“It’s great that with Falcon 9, we didn’t have to get 40 cores in a year because we were trying to figure out the factory layout to do that,” Shotwell said. “And of course, booster production takes up a lot of floor space. The fact that you don’t have to build 40 boosters in a year is super helpful for the company’s ability to bend and work on other projects, there’s no such thing no doubt about that. We’ve moved some Falcon people to Dragon We’re moving some Falcon and Dragon people to Starship, of course.”


Rocket Lab also wants to increase its production capabilities through reuse. By reusing a first stage once, Peter Beck, co-founder of Rocket Lab, said the company could double its production capacity and meet customer demand.

Beck said he was initially skeptical about reuse, especially for smaller orbital rockets. When Rocket Lab began developing its Electron rocket nearly a decade ago, SpaceX hadn’t successfully landed a Falcon 9 rocket. When SpaceX built its first rocket, the smaller Falcon 1 — just a little bit bigger than Electron — the company had even tried to reuse it. Each mission required a parachute to extend from the first stage. But SpaceX never came close to successfully fishing an intact Falcon 1 first stage out of the ocean.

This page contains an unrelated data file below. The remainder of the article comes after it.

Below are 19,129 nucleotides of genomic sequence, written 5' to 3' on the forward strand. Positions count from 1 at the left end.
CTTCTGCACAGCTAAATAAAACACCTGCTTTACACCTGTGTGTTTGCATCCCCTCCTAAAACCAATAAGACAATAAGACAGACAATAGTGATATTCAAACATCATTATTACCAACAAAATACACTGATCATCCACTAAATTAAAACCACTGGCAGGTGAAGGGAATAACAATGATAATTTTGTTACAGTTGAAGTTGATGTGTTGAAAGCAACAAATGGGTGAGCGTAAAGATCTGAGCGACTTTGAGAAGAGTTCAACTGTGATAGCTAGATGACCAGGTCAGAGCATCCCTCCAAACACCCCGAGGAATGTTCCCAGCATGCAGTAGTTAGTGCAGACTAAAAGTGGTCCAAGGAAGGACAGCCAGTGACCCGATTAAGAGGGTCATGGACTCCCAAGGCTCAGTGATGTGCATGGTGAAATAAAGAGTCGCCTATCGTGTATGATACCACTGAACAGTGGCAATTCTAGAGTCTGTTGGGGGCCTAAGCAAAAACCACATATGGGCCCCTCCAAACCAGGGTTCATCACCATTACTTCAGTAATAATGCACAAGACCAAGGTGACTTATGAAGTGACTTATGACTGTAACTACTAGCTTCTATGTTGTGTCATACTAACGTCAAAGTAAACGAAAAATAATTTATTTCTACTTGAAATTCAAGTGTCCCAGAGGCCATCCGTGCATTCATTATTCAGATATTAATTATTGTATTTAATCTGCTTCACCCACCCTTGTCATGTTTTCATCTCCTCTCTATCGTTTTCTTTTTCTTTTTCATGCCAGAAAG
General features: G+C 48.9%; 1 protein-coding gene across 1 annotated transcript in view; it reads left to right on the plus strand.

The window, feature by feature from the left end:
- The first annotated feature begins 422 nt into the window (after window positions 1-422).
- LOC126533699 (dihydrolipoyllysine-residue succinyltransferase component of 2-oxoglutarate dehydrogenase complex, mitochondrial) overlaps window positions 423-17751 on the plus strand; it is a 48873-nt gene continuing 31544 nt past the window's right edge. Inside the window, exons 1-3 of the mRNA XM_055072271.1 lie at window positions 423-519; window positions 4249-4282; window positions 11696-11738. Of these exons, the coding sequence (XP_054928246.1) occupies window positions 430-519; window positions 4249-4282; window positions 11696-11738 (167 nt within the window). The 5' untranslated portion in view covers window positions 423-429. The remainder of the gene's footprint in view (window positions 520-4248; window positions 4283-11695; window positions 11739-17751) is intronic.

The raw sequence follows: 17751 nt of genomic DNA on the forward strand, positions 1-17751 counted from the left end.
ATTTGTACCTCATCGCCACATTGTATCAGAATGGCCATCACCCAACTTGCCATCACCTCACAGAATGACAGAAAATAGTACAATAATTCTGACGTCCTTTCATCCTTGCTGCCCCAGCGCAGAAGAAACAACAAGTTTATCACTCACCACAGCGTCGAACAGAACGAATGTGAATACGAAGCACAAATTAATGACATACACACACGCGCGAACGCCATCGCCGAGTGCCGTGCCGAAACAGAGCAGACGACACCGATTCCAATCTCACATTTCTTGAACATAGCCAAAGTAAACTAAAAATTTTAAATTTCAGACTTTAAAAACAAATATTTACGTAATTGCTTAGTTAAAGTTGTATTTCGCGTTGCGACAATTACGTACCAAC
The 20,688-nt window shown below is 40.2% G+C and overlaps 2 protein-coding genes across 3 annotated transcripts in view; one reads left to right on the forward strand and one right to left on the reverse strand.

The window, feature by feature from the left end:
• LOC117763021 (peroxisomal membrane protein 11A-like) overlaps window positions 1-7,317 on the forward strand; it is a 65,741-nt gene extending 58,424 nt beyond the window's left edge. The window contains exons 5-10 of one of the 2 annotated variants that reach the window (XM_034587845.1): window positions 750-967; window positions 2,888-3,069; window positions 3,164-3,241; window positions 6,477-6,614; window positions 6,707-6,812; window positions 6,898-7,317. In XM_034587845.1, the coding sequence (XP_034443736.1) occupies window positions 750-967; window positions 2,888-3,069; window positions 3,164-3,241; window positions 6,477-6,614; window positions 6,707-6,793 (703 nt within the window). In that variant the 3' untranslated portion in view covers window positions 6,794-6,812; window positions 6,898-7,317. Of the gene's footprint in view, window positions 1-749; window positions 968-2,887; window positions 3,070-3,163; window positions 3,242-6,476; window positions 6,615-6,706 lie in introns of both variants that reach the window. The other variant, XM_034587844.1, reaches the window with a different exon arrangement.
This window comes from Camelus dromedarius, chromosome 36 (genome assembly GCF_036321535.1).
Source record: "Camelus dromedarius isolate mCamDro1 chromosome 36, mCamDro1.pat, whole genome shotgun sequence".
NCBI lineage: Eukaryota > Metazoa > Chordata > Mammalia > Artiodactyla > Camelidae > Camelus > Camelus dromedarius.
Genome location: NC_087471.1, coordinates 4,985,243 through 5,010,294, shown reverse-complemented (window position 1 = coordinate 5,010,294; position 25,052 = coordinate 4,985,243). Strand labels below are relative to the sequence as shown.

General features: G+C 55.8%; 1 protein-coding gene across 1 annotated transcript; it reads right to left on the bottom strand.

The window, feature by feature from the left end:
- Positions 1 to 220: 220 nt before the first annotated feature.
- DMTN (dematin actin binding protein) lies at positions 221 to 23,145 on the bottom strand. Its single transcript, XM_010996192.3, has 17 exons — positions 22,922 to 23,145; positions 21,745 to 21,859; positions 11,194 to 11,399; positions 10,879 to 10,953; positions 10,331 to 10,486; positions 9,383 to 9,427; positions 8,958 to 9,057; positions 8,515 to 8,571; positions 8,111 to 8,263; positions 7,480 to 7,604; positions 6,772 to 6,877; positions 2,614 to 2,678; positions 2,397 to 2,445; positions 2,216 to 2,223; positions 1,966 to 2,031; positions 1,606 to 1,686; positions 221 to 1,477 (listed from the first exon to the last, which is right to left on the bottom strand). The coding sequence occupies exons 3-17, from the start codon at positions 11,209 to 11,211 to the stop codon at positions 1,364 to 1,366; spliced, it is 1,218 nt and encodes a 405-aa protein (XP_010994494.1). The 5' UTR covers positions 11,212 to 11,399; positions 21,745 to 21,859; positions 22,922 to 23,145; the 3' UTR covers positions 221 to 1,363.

It wasn’t until 2017 and 2018, when Electron began flying and Beck studied flight data, that he came to believe that his rocket could be safely returned to Earth. Now, after completing some preliminary tests and planning more recovery in 2021, Beck has become a convert.

“If Rocket Lab ever builds a new vehicle, it will be fundamentally reusable from day one,” he said. “I’m really surprised to see new vehicles in development that aren’t reusable.”

List image by Trevor Mahlmann

By akfire1